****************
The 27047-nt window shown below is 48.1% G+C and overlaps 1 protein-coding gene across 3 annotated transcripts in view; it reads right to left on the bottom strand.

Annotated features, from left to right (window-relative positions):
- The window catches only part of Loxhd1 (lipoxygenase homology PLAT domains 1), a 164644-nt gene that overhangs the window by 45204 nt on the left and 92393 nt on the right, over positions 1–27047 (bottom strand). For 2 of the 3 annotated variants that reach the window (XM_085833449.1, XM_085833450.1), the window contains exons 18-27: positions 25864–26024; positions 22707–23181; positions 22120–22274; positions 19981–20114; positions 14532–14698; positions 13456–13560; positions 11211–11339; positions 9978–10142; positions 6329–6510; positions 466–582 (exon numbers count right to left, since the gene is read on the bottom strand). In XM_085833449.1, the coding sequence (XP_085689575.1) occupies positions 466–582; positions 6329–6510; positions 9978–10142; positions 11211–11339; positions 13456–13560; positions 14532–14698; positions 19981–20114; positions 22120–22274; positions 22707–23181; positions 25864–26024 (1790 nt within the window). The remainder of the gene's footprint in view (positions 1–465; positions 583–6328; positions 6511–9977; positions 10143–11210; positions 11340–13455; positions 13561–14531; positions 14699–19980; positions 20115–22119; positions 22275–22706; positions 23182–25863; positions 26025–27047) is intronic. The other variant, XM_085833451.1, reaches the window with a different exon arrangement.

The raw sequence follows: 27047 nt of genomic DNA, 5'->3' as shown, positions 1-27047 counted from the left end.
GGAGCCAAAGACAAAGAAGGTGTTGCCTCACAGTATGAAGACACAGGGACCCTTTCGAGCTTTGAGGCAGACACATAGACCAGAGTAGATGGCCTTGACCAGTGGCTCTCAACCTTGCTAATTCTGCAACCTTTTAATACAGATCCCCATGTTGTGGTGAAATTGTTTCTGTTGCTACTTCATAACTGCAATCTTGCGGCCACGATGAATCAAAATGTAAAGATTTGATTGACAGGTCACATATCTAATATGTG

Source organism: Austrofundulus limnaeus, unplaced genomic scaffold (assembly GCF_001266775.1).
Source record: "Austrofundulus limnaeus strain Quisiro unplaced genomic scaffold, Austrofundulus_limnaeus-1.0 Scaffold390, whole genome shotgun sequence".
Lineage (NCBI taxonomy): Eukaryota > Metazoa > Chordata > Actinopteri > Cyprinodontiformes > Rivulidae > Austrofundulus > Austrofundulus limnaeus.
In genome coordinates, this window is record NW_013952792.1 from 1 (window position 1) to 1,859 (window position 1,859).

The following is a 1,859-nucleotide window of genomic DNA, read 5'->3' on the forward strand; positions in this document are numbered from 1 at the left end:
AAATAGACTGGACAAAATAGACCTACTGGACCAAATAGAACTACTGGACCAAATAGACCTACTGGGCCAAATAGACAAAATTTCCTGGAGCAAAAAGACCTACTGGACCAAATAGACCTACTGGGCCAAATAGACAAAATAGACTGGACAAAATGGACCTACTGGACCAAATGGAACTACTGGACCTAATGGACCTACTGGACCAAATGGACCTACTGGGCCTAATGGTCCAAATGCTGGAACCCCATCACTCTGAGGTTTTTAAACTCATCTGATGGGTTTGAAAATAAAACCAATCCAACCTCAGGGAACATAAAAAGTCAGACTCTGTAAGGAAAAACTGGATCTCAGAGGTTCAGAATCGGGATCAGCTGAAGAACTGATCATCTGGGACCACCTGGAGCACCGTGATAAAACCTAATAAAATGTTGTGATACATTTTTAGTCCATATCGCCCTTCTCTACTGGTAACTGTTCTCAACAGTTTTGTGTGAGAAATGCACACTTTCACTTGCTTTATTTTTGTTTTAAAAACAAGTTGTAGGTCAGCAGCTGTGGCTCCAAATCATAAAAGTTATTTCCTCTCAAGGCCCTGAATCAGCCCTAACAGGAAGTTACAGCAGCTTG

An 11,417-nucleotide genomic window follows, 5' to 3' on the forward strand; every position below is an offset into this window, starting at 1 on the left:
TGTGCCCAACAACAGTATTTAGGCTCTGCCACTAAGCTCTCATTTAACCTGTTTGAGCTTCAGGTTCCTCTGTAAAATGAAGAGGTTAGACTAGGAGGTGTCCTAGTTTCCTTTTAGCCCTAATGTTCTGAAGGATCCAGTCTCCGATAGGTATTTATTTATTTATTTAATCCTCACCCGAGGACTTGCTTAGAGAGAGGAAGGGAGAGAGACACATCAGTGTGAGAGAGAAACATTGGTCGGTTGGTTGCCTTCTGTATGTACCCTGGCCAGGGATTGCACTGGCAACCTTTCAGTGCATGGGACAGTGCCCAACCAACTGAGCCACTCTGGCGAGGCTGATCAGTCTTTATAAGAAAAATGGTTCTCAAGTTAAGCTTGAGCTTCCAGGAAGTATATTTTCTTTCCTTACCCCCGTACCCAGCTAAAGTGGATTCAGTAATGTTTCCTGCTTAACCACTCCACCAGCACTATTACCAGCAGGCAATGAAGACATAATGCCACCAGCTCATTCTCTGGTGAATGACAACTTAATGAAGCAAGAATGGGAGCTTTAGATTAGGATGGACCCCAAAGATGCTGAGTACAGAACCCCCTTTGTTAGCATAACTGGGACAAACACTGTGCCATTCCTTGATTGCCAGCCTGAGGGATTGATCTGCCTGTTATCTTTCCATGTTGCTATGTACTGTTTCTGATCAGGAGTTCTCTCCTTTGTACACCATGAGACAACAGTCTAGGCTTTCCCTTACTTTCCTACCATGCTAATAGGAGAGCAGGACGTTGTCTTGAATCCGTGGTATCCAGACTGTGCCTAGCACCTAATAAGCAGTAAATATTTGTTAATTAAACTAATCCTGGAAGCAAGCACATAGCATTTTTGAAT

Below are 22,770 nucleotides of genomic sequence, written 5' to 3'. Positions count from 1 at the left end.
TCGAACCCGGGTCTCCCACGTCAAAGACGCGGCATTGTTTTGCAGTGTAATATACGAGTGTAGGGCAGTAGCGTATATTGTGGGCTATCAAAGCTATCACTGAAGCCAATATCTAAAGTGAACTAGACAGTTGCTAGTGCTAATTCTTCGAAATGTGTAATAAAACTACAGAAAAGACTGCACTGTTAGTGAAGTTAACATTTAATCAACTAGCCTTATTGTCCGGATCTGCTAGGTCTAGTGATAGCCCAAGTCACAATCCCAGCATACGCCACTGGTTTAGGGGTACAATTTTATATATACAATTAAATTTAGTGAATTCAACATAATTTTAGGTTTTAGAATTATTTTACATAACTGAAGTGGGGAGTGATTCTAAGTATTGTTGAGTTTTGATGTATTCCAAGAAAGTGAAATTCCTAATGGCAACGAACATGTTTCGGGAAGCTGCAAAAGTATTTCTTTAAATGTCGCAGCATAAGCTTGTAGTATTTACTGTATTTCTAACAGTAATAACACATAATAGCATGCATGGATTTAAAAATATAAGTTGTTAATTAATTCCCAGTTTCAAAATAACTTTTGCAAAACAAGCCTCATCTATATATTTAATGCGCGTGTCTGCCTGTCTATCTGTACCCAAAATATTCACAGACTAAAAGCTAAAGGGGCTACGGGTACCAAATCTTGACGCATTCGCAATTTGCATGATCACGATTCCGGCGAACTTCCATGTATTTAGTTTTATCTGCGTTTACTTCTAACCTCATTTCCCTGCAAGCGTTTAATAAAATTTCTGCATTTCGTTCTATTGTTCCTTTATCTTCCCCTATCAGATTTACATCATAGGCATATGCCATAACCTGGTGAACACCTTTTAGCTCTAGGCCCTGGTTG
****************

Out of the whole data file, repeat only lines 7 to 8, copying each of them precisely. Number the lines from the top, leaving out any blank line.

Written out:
Source record: "Austrofundulus limnaeus strain Quisiro unplaced genomic scaffold, Austrofundulus_limnaeus-1.0 Scaffold390, whole genome shotgun sequence".
Lineage (NCBI taxonomy): Eukaryota > Metazoa > Chordata > Actinopteri > Cyprinodontiformes > Rivulidae > Austrofundulus > Austrofundulus limnaeus.